Sheffield Beach

Just north of Salt Rock and virtually ten minutes from Ballito, is the beautiful Sheffield Beach Area with sheltered coves, and excellent fishing and diving spots. This area is tranquil and is situated away from the hustle and bustle of the now large Ballito CBD. Several relatively new developments are steadily increasing the appeal of this area, namely Birdhaven and the Zulalami and Elaleni developments which will increase the popularity of this area even further.



Founded in 1872, Stanger was named after the first Surveyor-General of the then Colony of Natal, William Stanger. Situated inland Stanger is approximately eighty kilometres from the City of Durban and in its early days Stanger served as a business hub for the many sugar mills and farmers within a twenty Kilometre radius of the Town. The Business focus brought with it a variety of light Industries such as; Education, Health and other Services for the Farming Communities. Stanger was granted municipal status in 1949 and following the significant Democratic changes in 1994 this municipality's name was then given the significant name change to KwaDukuza after Shaka's Royal...

Tinley Manor

Approximately 13km north of Ballito lies the hamlet of Tinley Manor which has not yet been affected by the push of development and still regarded as an area with ‘growth potential’ by property gurus. The name Hulett is well known in the north coast area. Liege Hulett bought land at Mt Moreland, Compensation and then 3000 hectares north of the Umhlali River in 1901 and named the new estate Tinley Manor where the first Hulett sugar mill was erected. Palm Lakes Estate is situated inland of this seaside town. Down at the small town the southern boundary is graced with a long lagoon that opens into the Indian Ocean and provides safe paddle-skiing, wind-surfing...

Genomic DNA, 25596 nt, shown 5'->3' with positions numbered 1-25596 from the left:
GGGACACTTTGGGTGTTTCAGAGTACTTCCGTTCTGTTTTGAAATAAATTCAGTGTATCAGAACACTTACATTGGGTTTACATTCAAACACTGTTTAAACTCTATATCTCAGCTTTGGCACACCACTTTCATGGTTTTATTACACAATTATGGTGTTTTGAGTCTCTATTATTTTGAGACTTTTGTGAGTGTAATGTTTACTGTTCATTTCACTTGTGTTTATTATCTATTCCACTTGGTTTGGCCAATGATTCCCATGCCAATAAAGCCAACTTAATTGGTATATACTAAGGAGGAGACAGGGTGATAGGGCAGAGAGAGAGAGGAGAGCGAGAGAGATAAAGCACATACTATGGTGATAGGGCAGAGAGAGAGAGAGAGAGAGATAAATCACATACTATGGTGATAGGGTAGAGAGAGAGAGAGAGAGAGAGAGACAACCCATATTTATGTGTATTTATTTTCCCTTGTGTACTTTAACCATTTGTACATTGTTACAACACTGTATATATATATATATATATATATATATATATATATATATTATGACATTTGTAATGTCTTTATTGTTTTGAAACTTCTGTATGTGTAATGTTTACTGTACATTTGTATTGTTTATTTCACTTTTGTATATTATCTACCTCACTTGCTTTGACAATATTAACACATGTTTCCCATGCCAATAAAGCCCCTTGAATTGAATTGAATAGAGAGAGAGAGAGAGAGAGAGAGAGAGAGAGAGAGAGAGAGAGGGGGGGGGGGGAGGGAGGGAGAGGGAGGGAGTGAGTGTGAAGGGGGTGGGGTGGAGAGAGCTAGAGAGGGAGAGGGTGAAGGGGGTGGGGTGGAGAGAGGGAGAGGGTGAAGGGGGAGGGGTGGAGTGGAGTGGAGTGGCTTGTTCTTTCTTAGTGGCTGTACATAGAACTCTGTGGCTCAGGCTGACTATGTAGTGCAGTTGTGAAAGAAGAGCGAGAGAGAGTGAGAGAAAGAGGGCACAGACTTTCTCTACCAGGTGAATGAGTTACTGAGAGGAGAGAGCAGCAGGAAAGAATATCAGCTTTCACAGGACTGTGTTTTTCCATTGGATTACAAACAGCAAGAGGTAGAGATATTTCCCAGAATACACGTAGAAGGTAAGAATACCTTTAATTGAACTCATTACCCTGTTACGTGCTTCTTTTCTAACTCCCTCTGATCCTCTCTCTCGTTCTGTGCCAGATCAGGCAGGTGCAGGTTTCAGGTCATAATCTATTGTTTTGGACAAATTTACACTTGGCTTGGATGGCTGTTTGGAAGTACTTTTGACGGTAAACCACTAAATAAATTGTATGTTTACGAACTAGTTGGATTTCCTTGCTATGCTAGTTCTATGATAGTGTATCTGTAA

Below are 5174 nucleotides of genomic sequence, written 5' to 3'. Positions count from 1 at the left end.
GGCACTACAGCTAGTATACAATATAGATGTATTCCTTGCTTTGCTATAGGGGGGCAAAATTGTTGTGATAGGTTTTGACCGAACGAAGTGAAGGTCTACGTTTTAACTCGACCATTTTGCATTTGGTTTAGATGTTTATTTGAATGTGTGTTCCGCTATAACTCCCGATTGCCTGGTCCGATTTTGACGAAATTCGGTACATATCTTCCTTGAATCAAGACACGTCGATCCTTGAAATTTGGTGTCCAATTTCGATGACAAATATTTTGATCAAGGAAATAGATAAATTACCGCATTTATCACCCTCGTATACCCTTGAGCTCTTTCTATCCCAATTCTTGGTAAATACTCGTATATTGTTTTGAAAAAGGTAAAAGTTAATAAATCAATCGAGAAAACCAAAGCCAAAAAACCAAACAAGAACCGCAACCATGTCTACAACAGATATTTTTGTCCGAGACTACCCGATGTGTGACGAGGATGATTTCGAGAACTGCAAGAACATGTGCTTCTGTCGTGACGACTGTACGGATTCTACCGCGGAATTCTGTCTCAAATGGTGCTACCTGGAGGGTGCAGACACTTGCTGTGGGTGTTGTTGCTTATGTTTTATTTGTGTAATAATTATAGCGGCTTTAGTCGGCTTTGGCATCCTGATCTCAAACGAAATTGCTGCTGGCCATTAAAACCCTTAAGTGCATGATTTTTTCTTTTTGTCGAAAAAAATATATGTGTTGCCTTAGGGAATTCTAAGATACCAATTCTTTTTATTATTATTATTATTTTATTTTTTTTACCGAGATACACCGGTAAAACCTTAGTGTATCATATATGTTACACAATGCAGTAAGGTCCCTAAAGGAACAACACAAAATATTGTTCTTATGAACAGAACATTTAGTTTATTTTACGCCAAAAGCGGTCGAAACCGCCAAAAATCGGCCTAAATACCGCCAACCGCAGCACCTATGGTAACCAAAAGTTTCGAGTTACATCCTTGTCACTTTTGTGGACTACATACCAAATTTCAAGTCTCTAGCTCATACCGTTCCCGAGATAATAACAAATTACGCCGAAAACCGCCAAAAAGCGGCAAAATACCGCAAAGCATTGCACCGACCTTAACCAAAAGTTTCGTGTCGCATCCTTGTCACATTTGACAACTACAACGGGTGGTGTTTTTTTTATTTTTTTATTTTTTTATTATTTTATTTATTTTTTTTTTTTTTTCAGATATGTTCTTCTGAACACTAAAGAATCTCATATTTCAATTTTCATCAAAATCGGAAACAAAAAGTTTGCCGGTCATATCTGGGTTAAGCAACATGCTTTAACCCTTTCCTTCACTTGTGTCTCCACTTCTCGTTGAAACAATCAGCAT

The quaint village of Umhlali, inland from Salt Rock, was established by British and Scottish Byrne settlers in 1850 and was originally Fort William. It was however renamed Umhlali - the Zulu name for the Monkey Orange tree, which grew abundantly along the banks of the Umhlali River but locals also referred to it as the place of waiting" because settlers and locals would have to wait on the banks before crossing the river on a northward journey. While Ballito consisted of a few beach shacks at this time Umhlali was the hub of the farming community with the heart of the village being the bustling main road sporting a bank, post office, supermarket, hairdresser, car...



A small town on the north coast of KwaZulu-Natal Zinkwazi is well known for its lagoon, which is a 7km stretch of water that is part of the Zinkwazi River. Surrounded by coastal dunes this area forms part of a nature conservancy. The lagoon is a popular swimming spot for kids as well at boating enthusiasts. The Zulus name Zinkwazi means "the home of Fish Eagles", and their haunting cry is still part of the attraction of this beautiful area.